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Sarcoma
Volume 2014 (2014), Article ID 645496, 9 pages
http://dx.doi.org/10.1155/2014/645496
Research Article

Analysis of Surgical Site Infection after Musculoskeletal Tumor Surgery: Risk Assessment Using a New Scoring System

1Department of Orthopaedic Surgery, Graduate School of Medical and Dental Sciences, Kagoshima University, 8-35-1 Sakuragaoka, Kagoshima City, Kagoshima 890-8520, Japan
2The Near-Future Locomotor Organ Medicine Creation Course (Kusunoki Kai), Graduate School of Medical and Dental Sciences, Kagoshima University, 8-35-1 Sakuragaoka, Kagoshima City, Kagoshima 890-8520, Japan
3Department of Medical Joint Materials, Graduate School of Medical and Dental Sciences, Kagoshima University, 8-35-1 Sakuragaoka, Kagoshima City, Kagoshima 890-8520, Japan
4Infection Control Team, Kagoshima University Hospital, 8-35-1 Sakuragaoka, Kagoshima City, Kagoshima 890-8520, Japan

Received 2 October 2013; Revised 6 December 2013; Accepted 19 December 2013; Published 8 January 2014

Academic Editor: Akira Kawai

Copyright © 2014 Satoshi Nagano et al. This is an open access article distributed under the Creative Commons Attribution License, which permits unrestricted use, distribution, and reproduction in any medium, provided the original work is properly cited.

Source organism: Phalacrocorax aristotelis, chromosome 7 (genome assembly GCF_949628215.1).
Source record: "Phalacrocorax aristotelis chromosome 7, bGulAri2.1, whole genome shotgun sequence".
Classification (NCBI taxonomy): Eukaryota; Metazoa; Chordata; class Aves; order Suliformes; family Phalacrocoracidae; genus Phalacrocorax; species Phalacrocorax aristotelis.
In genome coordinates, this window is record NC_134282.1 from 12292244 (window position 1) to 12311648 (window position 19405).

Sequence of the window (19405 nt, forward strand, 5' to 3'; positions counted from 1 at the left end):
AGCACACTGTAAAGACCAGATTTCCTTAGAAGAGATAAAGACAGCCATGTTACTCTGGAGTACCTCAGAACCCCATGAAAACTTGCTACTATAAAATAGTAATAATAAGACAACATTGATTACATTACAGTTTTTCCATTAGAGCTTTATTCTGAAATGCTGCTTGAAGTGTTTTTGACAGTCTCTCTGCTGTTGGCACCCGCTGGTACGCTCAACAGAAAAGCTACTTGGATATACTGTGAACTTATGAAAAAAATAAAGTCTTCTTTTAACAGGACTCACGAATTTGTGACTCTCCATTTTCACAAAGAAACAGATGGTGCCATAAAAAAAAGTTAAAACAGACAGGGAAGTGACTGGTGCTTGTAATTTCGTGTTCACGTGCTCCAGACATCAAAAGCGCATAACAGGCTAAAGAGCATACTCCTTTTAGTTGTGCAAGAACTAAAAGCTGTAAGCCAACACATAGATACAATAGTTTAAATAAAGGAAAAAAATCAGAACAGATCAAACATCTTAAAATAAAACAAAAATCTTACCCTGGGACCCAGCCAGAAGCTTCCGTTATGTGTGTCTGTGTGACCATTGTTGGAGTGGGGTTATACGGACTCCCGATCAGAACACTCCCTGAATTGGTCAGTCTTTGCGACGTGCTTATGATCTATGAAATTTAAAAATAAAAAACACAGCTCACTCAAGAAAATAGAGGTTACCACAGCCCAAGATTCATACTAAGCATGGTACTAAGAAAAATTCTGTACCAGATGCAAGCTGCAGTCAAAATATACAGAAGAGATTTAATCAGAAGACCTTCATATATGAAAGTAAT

Abstract

Surgical site infection (SSI) has not been extensively studied in musculoskeletal tumors (MST) owing to the rarity of the disease. We analyzed incidence and risk factors of SSI in MST. SSI incidence was evaluated in consecutive 457 MST cases (benign, 310 cases and malignant, 147 cases) treated at our institution. A detailed analysis of the clinical background of the patients, pre- and postoperative hematological data, and other factors that might be associated with SSI incidence was performed for malignant MST cases. SSI occurred in 0.32% and 12.2% of benign and malignant MST cases, respectively. The duration of the surgery ( ) and intraoperative blood loss ( ) was significantly more in the SSI group than in the non-SSI group. We established the musculoskeletal oncological surgery invasiveness (MOSI) index by combining 4 risk factors (blood loss, operation duration, preoperative chemotherapy, and the use of artificial materials). The MOSI index (0–4 points) score significantly correlated with the risk of SSI, as demonstrated by an SSI incidence of 38.5% in the group with a high score (3-4 points). The MOSI index score and laboratory data at 1 week after surgery could facilitate risk evaluation and prompt diagnosis of SSI.